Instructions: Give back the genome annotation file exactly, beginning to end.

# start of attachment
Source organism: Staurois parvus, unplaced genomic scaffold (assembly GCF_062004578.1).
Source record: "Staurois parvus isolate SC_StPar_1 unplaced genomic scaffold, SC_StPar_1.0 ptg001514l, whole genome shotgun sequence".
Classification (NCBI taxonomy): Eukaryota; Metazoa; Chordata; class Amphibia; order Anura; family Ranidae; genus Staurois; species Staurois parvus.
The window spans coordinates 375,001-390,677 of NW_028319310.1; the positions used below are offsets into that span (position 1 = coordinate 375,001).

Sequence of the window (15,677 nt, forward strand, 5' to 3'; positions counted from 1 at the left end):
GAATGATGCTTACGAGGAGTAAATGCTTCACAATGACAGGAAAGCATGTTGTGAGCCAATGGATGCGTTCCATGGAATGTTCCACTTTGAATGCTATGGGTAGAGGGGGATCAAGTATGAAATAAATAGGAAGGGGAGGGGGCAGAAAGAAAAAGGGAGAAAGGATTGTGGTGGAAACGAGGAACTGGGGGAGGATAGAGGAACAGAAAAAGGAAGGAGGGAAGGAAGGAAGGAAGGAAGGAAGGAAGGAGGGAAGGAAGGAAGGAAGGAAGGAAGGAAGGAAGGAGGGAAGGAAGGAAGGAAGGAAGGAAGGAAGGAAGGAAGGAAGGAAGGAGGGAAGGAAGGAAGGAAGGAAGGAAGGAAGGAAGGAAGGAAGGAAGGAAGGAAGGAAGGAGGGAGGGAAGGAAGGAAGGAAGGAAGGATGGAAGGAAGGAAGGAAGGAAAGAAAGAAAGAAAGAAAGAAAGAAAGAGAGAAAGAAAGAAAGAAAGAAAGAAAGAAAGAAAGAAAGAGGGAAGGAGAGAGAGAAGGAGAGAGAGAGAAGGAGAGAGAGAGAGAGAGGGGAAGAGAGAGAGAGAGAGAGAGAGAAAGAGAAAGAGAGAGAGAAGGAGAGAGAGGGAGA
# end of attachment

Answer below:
Source organism: Staurois parvus, unplaced genomic scaffold (assembly GCF_062004578.1).
Source record: "Staurois parvus isolate SC_StPar_1 unplaced genomic scaffold, SC_StPar_1.0 ptg001514l, whole genome shotgun sequence".
Classification (NCBI taxonomy): Eukaryota; Metazoa; Chordata; class Amphibia; order Anura; family Ranidae; genus Staurois; species Staurois parvus.
The window spans coordinates 375,001-390,677 of NW_028319310.1; the positions used below are offsets into that span (position 1 = coordinate 375,001).

Sequence of the window (15,677 nt, forward strand, 5' to 3'; positions counted from 1 at the left end):
GAATGATGCTTACGAGGAGTAAATGCTTCACAATGACAGGAAAGCATGTTGTGAGCCAATGGATGCGTTCCATGGAATGTTCCACTTTGAATGCTATGGGTAGAGGGGGATCAAGTATGAAATAAATAGGAAGGGGAGGGGGCAGAAAGAAAAAGGGAGAAAGGATTGTGGTGGAAACGAGGAACTGGGGGAGGATAGAGGAACAGAAAAAGGAAGGAGGGAAGGAAGGAAGGAAGGAAGGAAGGAAGGAGGGAAGGAAGGAAGGAAGGAAGGAAGGAAGGAAGGAGGGAAGGAAGGAAGGAAGGAAGGAAGGAAGGAAGGAAGGAAGGAAGGAGGGAAGGAAGGAAGGAAGGAAGGAAGGAAGGAAGGAAGGAAGGAAGGAAGGAAGGAAGGAGGGAGGGAAGGAAGGAAGGAAGGAAGGATGGAAGGAAGGAAGGAAGGAAAGAAAGAAAGAAAGAAAGAAAGAAAGAGAGAAAGAAAGAAAGAAAGAAAGAAAGAAAGAAAGAAAGAGGGAAGGAGAGAGAGAAGGAGAGAGAGAGAAGGAGAGAGAGAGAGAGAGGGGAAGAGAGAGAGAGAGAGAGAGAGAAAGAGAAAGAGAGAGAGAAGGAGAGAGAGGGAGA